Cargo Cults emerged on New Guinea during World War II after the indigenous populations saw planes landing to deliver food and other materials. Later, to bring back the aeroplanes and hence their cargo, the islanders built runways on the beaches, a hut to serve as a traffic control, and even lit small fires for landing lights. Obviously, this didn’t work.
Unfortunately, for Samsung, their new business style phone seems to suffer from Cargo Cult Blackberry disease. On the outside, it looks like a RIM device – it’s got a tiny screen, a keyboard, and can fit in the palm – and gives off the appearance of that holy talisman of the pin-striped priesthood. On the inside, however, it runs the Android smartphone operating system leaving a hybrid that has none of the good points of either.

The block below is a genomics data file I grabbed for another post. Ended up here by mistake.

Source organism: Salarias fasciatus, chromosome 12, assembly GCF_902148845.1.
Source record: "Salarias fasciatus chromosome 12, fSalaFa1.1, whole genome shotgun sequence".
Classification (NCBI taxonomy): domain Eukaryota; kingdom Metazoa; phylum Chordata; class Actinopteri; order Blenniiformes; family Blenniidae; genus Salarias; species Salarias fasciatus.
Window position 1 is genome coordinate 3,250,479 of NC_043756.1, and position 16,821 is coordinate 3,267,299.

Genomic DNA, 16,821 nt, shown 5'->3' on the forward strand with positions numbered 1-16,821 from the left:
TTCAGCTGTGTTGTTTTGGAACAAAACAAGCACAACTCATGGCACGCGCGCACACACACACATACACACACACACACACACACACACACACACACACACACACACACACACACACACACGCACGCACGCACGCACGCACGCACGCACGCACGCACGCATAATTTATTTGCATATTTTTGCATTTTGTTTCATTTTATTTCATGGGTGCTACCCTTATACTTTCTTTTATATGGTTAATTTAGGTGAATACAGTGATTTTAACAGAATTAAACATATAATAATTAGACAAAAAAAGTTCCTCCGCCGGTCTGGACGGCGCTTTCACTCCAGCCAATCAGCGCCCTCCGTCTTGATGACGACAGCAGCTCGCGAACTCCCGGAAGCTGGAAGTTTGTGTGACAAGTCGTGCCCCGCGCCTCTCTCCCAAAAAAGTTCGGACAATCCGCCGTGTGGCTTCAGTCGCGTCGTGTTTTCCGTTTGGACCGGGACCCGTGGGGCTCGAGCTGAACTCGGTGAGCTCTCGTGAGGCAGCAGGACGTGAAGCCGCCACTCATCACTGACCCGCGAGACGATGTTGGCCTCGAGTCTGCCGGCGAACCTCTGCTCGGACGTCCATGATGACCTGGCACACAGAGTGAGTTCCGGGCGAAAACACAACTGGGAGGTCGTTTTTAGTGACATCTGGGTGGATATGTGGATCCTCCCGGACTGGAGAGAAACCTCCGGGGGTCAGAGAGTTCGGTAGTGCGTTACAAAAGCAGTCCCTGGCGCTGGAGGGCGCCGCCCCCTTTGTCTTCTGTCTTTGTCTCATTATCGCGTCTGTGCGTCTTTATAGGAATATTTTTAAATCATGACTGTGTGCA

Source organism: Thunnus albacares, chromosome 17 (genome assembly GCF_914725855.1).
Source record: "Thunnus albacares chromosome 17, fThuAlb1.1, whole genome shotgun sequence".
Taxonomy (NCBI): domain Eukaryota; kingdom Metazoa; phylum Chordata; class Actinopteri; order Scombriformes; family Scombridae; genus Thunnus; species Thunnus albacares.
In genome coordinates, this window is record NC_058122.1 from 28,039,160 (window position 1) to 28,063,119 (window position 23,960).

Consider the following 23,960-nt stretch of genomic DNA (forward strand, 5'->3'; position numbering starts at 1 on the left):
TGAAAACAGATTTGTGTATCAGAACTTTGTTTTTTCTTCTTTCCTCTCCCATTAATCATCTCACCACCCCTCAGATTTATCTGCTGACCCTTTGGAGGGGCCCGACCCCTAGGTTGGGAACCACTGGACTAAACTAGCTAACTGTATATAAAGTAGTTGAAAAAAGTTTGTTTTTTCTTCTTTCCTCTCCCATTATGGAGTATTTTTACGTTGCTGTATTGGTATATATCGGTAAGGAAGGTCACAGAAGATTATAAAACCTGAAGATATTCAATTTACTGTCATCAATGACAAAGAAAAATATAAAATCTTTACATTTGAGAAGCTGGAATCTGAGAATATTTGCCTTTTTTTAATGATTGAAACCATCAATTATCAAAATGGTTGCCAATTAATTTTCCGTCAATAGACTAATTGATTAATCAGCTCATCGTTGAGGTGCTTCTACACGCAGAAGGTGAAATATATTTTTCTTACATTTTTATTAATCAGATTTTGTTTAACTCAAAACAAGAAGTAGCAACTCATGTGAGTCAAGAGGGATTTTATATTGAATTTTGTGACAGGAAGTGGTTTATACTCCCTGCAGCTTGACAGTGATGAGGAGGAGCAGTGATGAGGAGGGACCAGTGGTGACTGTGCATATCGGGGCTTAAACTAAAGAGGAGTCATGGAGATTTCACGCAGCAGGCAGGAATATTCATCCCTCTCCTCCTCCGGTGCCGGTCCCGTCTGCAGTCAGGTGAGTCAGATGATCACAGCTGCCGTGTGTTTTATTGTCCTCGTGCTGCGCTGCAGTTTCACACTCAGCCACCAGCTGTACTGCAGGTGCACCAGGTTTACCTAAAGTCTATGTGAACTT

What sets Blackberry apart, in spite of their aging devices, is their efficiency; Blackberry server and devices are perfect at email they use very little data and are designed only for this purpose. Android can handle email either through the build in Google Mail application or over SMTP, but it’s not as quick and easy. As with the New Guinean cargo cults, Samsung have built a Blackberry body, added a keyboard, and even stuck in a few software tweaks to make Android a little more businesslike, but I don’t think the planes will come.
Which is a shame, since their actual smart phones are pretty good.